Despite this being a historic album that began a legendary career, I honestly do not think it's a masterpiece in my eyes. It is however a very cleverly-written album, even if it isn't that complex. Some may not think that the amount of humor in this album is too great however, and I can understand why. This also isn't a Zappa album I pull out regularly, despite it being fairly good material, so because of that I'm only giving it 3 stars. This is still an album to check out if you're interested in early Zappa though.

Review by Marty McFly
SPECIAL COLLABORATOR Honorary Collaborator
4 stars My first introduction to Zappa topic. When I was young and foolish, I though that The Beatles and Elvis Presley have a lot of records. My prog-father proved me wrong, they indeed have a lot of compilations, but only 10-20 original records. He also told me that probably the most prolific (and still good in matter of quality) is Frank Zappa and that good rock store should have a lot of his albums.

So I've finally tried Frank Zappa. And I've taken it from the beginning. Whole hour long ? Good. Short track lenght ? When talking about FZ, it's forgiven, even I don't like it in other music. And when talking about "to like" something, I (by far) don't like anything from Avant prog, except Frank Zappa. His musical compositions are crazy, but it's work of genius! There are normal songs like "Go Cry On Someone's Else Shoulder", but when I imagine his other work, it seems more like parody to me that seriously meant song. So typical love songs is taken to another dimension. And what about "Jefferson Airplane" like "Motherly Love" - even this song has typical Zappa like traits. Frank Zappa (and some concerned mothers) offers here something very unussual - you can enjoy every track. None of them is just filler.

EDIT 10/05/14 - When compared to following album, it sounds somehow naive. It's interesting and exciting album, but songs are less complex (more Rock, or Psychedelic Rock).

Thought it's crazy that such an album can be debut album.

4(-), most of things in this review still works.

Review by Sinusoid
4 stars I've tried Zappa's jazz fusion period and his comedic mid-70's period, yet I have not found an album that I can attach myself to. For a long time, I thought that this Mothers of Invention album would do the trick. As of now, this still hasn't filled the ''Zappa-made-a-masterpiece'' void although in my initial impression of FREAK OUT! was just that.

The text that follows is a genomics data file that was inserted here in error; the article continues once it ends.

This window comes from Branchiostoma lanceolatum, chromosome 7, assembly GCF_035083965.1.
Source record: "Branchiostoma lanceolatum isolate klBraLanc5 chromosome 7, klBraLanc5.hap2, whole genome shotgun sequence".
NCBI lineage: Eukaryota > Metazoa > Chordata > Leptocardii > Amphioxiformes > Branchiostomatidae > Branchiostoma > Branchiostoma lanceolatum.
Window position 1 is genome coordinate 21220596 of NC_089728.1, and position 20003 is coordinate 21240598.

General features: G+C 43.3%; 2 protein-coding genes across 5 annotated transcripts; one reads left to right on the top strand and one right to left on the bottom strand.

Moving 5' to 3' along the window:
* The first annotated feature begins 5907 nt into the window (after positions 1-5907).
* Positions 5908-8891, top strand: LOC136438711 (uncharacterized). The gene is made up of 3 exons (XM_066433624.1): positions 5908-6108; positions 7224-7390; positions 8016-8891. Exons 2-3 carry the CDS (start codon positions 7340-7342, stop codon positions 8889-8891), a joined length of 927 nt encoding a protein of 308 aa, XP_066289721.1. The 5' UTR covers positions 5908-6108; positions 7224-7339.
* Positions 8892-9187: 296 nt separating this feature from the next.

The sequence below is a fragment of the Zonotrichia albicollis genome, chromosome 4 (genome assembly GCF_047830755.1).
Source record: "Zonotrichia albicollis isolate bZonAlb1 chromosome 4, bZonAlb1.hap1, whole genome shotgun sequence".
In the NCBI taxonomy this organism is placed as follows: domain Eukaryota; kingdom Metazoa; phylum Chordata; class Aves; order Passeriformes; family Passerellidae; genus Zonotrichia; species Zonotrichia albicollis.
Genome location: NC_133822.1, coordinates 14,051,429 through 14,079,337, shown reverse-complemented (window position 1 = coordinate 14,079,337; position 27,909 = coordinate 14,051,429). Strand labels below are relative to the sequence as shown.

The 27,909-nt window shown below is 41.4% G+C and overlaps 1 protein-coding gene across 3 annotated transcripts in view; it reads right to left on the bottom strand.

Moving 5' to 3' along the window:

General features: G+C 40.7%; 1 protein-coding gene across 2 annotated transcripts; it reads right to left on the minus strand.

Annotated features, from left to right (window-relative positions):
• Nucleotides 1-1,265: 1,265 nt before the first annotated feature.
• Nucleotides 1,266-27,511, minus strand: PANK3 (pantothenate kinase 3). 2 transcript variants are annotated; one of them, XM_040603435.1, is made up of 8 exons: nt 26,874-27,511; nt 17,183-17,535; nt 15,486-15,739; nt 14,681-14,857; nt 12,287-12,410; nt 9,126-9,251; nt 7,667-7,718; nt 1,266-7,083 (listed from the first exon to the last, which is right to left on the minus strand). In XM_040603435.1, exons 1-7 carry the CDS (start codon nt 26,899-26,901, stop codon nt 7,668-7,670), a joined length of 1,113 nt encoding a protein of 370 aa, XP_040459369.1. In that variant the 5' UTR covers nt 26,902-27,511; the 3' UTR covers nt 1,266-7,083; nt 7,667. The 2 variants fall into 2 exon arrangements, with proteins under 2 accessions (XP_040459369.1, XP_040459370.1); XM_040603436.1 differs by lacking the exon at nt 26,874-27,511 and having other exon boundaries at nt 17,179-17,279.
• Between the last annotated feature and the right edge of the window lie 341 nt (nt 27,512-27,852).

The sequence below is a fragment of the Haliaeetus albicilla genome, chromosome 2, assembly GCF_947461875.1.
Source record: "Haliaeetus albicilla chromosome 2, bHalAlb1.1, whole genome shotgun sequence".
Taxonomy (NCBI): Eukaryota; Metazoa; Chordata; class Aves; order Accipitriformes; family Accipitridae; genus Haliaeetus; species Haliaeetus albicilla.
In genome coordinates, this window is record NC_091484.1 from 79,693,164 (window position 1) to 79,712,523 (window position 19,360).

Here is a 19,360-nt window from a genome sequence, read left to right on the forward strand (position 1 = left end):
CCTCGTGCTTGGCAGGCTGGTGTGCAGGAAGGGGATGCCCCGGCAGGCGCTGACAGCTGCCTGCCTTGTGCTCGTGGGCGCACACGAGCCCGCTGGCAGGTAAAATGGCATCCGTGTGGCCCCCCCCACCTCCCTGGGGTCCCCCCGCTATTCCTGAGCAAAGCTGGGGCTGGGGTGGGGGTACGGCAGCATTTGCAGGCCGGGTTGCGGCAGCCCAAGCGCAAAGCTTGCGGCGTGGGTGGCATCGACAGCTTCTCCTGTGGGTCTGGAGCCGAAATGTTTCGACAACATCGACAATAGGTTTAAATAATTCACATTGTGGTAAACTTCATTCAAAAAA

There's an hour's worth of material here; it's a cakewalk to fit all of it on one CD, but in the vinyl days, it needed to be a double (unless you're Todd Rundgren). As a double, each vinyl seems to have been dedicated to one facet of the Mothers sound (I say ''seems to have been'' because I wasn't around when this was released; I don't even think my mom was potty trained at the time). On the first vinyl were the stabs and spoofs of mid-60's pop culture including the music produced at the time. The humour here sounds pretty dated although the occasional random yelling makes me laugh.

The real treat is what appeared on the original second vinyl. It starts with ''Trouble Every Day'', a blues-rock kind of jam over Frank complaining about the TV society at the time. The fun really starts on the ''Help, I'm a Rock!'' thing where the nonsensical ramblings are rather hilarious (because of the randomness) laid over one of the most solid grooves on the album. It's followed by ''It Can't Happen Here'' which is mostly contained by out-of-tune vocal acapella stuff. The last number really takes the avant in another direction; all the epic contains are two different drum beats, screams, yells, ramblings and sped-up voices. Definitely of an acquired taste.

Mostly rewarding for the second half, but some of the humourous stuff like ''Hungry Freaks Daddy'', ''Wowie Zowie'', ''Who Are the Brain Police'' and ''You're Probably Wondering Why I'm Here'' are worth a listen for the occasional laugh. Probably my favourite Zappa/Mothers I've heard thus far. Nice if you don't mind humour and random shouting in your music.

Review by JLocke
3 stars ''I had my car re-upholstered . . . I got my hair processed . . . I got a nice pompadour job on it . . . I bought a new pair of shoes . . . I got some new khakis and I met you . . . And we went out to get a Coca-Cola . . . ''

I think for a debut, this album is very strong. For a Zappa album, it is nowhere near as good as what he would release later. There are moments of some Jazz here and there, some Doo-wop, but mostly this is just Rock music. Very clever, well-played Rock, but still, just Rock. The Avant-Garde stuff wouldn't really come into play until later, and while the off-the-wall humor is still here, the music quality itself is what really counts, and there are almost as many weaker tracks on here as there are stronger ones. But that's just my way of looking at it.

I think the playing and such is great as usual, but this is much more accessible music by Zappa standards, and honestly, it just doesn't compare to the masterpieces such as Hot Rats and One Size Fits All. But we all have to start somewhere-- even Frank.